Elegy sets in gently as the record progresses, seeping into the edges of the tracks on the album’s second “phase.” Muted offering “Paper Thin” uses a vulnerable vocal from La Havas to depict the nuances of discovering the less palatable aspects of a lover — “your pain is real, but you won’t let it heal,” she laments in one of a number of direct but insightful couplets on the track. A sunbaked, soulful reimagining of Radiohead’s “Weird Fishes” is placed at the album’s midpoint, handing the moment where the scales tip on a failing relationship over to someone else’s words. The cover is imbued with La Havas’ own sonic personality in the organ-led instrumentals and ghostly choral backing vocals, but the track’s inclusion is most prescient in its evocation of a feeling that a person often feels not themselves in the tumult of a breakup and looks elsewhere for guidance — lines like “everybody leaves if they get the chance” or the repeated closing lyrics “hit the bottom and escape” play like lines La Havas would have indeed told herself at the crisis point of this faltering romance.
Some of the album’s most tender moments occur in its second half, as on the husky, pleading chorus that gives “Please Don’t Make Me Cry” its title, or the sparse twin guitars that spiral around La Havas’ voice on “Courage” as she finds herself “overcome by the memories.” There’s texture at this low ebb too, though, as on the infectious Mediterranean rhythms of “Seven Times” which are carried on a buoyant Spanish guitar. This track more than any other goes deep on the details of that post-breakup healing process, especially its frustration and repetition — “all night, all day / I cry and pray.” La Havas is able to tap into those delicate feelings with an authenticity and clarity that comes with time, but it doesn’t make the pure feelings her words evoke any less impactful.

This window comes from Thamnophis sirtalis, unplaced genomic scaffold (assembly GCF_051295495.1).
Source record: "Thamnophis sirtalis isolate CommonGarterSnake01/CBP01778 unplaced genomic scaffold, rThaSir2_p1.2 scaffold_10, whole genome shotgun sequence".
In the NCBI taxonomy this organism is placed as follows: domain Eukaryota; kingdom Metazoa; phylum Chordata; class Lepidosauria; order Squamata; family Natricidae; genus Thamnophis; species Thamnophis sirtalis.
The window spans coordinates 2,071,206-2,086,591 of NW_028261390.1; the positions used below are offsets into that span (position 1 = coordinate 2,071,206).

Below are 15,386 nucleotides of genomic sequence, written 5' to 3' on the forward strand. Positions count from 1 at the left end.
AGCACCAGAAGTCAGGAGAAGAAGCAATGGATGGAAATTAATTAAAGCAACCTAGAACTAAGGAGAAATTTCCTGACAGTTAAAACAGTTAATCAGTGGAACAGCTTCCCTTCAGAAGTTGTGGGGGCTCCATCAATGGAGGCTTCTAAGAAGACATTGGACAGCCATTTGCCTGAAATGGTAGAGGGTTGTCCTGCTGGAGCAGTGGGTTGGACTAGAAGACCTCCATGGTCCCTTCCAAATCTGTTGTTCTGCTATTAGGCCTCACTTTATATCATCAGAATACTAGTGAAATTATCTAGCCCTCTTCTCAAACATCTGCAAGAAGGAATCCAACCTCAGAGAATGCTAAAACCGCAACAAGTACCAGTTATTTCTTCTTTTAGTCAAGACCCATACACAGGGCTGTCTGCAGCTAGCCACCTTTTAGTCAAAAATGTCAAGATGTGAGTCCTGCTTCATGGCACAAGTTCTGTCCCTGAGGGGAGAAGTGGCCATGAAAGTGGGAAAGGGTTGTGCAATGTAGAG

After being lost in someone else, the key final step to moving forward is certainly the rediscovery of oneself. La Havas’ exploration of this particular stage gives the album its most satisfying offering on penultimate track “Sour Flower.” which sees gradual layers of instrumentation building over shimmering acoustic guitars and keyboards like the bricks and mortar of the singer’s own personhood being built up again. Direct references to the South Londoner’s origins — “must’ve flown 1,000 miles to get back to Brixton” — underpin a return to the self as the song’s loud/quiet dynamism suggests clouds parting to allow for a reemergence. The track wends its way to the close with a dreamlike extended jam that truly feels like freedom. To transition from this liberating revelry to the repeated closer “Bittersweet” allows the listener to appreciate the wisdom of La Havas’ approach to the subject.
In the end, this is an album not bogged down in specifics, yet it is bristling with fine details that tap into the universal experience of heartbreak. It’s a reassuring message that, even as we try and fail to make love work again and again, a person will always find their way back to themselves in the aftermath. It’s especially reassuring, too, that there are songwriters and musicians as astute and deftly talented as Lianne La Havas working today to give us the tools we need to do so.
Rhys Handley (@RhysHandley2113) is a journalist and film writer from Yorkshire in England. Now based in London, he is the biggest Talking Heads fan who still hasn’t seen Stop Making Sense.